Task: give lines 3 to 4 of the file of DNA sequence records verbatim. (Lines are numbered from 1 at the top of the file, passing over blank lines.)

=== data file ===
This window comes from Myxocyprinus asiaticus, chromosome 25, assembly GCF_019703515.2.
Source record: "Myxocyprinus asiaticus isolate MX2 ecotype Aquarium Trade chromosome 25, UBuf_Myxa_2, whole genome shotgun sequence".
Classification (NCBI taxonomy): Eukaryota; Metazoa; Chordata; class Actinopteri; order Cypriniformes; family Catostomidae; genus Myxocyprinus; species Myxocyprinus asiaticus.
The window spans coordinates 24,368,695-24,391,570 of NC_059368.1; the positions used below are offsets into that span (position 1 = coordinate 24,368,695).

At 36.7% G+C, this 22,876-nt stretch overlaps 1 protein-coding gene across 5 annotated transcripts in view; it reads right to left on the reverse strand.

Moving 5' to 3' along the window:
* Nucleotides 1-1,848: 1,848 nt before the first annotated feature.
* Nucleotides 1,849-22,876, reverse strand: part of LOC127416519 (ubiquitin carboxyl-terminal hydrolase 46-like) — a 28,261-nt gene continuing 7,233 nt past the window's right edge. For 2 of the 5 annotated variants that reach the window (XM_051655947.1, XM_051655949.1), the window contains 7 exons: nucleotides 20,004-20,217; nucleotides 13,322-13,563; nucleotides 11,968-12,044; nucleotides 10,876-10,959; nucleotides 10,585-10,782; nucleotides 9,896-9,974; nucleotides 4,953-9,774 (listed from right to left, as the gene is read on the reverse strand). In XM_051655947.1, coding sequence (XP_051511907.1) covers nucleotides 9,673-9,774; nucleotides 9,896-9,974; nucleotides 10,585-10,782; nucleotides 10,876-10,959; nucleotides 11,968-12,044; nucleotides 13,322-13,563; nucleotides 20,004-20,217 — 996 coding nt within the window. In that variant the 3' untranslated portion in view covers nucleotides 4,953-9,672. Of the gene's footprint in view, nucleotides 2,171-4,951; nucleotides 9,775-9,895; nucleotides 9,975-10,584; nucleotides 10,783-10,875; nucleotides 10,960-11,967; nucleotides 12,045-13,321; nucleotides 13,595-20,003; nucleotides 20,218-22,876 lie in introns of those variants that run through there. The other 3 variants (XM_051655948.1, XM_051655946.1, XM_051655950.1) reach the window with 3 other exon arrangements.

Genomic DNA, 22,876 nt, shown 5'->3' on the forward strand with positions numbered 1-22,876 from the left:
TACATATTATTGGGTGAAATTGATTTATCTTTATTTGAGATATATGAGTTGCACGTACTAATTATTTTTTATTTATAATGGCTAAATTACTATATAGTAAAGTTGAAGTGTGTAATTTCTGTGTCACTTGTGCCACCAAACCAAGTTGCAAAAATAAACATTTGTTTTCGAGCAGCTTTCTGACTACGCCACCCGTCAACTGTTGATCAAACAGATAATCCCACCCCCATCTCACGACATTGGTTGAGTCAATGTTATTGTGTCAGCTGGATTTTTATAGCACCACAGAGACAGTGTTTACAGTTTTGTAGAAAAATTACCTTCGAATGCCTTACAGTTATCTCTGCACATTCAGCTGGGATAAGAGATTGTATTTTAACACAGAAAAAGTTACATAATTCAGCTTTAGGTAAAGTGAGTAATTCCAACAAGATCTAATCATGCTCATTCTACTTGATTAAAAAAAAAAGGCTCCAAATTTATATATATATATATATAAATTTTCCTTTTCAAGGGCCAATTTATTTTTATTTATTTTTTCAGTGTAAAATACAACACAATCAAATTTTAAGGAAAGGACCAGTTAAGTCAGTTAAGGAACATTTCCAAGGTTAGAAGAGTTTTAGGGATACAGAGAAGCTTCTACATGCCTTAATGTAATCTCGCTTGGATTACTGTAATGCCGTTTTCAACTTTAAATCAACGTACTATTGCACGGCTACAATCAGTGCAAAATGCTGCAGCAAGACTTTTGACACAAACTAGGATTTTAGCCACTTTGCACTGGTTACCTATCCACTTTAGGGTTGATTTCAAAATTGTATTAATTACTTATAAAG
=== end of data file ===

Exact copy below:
Classification (NCBI taxonomy): Eukaryota; Metazoa; Chordata; class Actinopteri; order Cypriniformes; family Catostomidae; genus Myxocyprinus; species Myxocyprinus asiaticus.
The window spans coordinates 24,368,695-24,391,570 of NC_059368.1; the positions used below are offsets into that span (position 1 = coordinate 24,368,695).